by Joel Bleifuss
In These Times magazine, December 24, 2001
The Bush administration has a knack for answering the knock
of opportunity. It has used the war as a pretext to pass another
tax cut for the rich, to increase domestic spying powers for the
CIA, and to put the national-unity squeeze on an already pliant
press. But nowhere is that opportunism more apparent than in the
administration's efforts to expand police powers at the expense
of civil liberties.
On October 26, Bush signed the USA PATRIOT (Provide Appropriate
Tools Required to Intercept and Obstruct Terrorism) Act, which
grants federal agencies expanded surveillance and intelligence'
gathering powers, redefines computer hacking as a terrorist offense
and allows the government to hold immigrant terrorist suspects
indefinitely. The Justice Department has detained more than 1,200
immigrants suspected of being terrorist accomplices. The exact
number and names of the detainees have not been released.
On October 31, Ashcroft issued a decree allowing the Justice
Department to monitor attorney-client conversations of those in
federal detention, thereby doing away with attorney-client privilege.
No court order would be needed; the monitoring would be done at
the discretion of the attorney general.
Meanwhile, some congressmen want to amend the 1878 Posse Comitatus
Act, which prohibits the U.S. military from getting involved in
domestic law enforcement. Sen. John Warner (R-Virginia) proposed
lifting this prohibition to "enable our active duty military
to more fully join other domestic assets in the war against terrorism."
On November 13, declaring an "extraordinary emergency,"
Bush signed an executive order authorizing the establishment of
military tribunals to judge foreigners accused of terrorism. Under
this special new system, non-citizen suspects could be accused
on the basis of secret evidence, not informed of the charges against
them, tried in secret, convicted by a vote of two-thirds of the
jurors and, in the case of capital crimes, executed.
Vice President Dick Cheney explained away the question of
civil liberties, saying terrorists "don't deserve the same
guarantees and safeguards that would be used for an American citizen."
And Ashcroft chimed in with the judgment that terrorists "do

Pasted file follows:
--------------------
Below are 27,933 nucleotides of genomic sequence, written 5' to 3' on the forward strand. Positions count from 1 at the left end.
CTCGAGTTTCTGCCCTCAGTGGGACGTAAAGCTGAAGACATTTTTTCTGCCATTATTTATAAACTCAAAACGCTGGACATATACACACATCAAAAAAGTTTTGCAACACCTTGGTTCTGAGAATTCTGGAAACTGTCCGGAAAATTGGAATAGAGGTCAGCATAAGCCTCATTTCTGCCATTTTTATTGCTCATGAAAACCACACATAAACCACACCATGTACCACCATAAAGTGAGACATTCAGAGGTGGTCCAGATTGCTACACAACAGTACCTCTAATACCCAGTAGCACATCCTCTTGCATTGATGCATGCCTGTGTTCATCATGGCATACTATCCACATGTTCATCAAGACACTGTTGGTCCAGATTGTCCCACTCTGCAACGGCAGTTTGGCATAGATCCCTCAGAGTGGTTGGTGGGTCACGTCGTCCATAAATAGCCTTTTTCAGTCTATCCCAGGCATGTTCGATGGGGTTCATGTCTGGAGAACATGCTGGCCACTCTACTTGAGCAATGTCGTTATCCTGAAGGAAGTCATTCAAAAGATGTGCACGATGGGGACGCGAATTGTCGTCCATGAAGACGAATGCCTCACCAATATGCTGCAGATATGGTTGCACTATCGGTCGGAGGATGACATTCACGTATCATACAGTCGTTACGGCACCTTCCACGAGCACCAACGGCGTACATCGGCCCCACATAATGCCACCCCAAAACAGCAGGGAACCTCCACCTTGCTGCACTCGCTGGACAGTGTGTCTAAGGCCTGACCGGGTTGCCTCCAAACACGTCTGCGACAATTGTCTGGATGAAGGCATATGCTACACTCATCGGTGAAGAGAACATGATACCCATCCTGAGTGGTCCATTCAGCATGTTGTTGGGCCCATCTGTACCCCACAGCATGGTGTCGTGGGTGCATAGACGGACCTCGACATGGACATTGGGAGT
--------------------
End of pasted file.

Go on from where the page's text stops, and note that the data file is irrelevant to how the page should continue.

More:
not deserve the protections of the American Constitution."
Apparently, these are tribunals that will try only the guilty.
Civil libertarians are rightly outraged. The ACLU called "on
Congress to exercise its oversight powers before the Bill of Rights
in America is distorted beyond recognition."
Rep. Jerrold Nadler, whose district includes the World Trade
Center site, accused Bush of using the attacks "as an excuse
to destroy our Constitution and the protections of liberty that
we pride ourselves on." He asked, "Will we rise up and
assert that we can fight a war and keep our constitutional traditions
and not junk them in the name of national security."
The administration is betting we will not, and with good reason.
What the administration can do (and get away with) depends on
how vigilantly the news media perform their duties as public watchdogs.
Mainstream media have the power to define the tone of public debate
and set the limits of what is acceptable. Some newspapers, such
as the New York Times, have inveighed against Bush's action. Yet
the television networks have tended to soft-sell Bush's audacious,
dangerous and precedent-setting use of executive orders to circumvent
Congress and the judiciary.
We should remember that neither the Reagan nor Bush I administrations
were averse to violating the Constitution to pursue covert policy
objectives. But to what extent, we may never know.
On November 1, Bush, via executive order, amended the Presidential
Records Act to allow any sitting or former president to veto the
release of presidential papers. Normally those papers would be
released 12 years after the end of a presidential term. Hence,
with a stroke of his pen, Bush protected a host of current administration
officials (along with his father) from any embarrassing Iran-contra
revelations that could have come to light during the 2004 presidential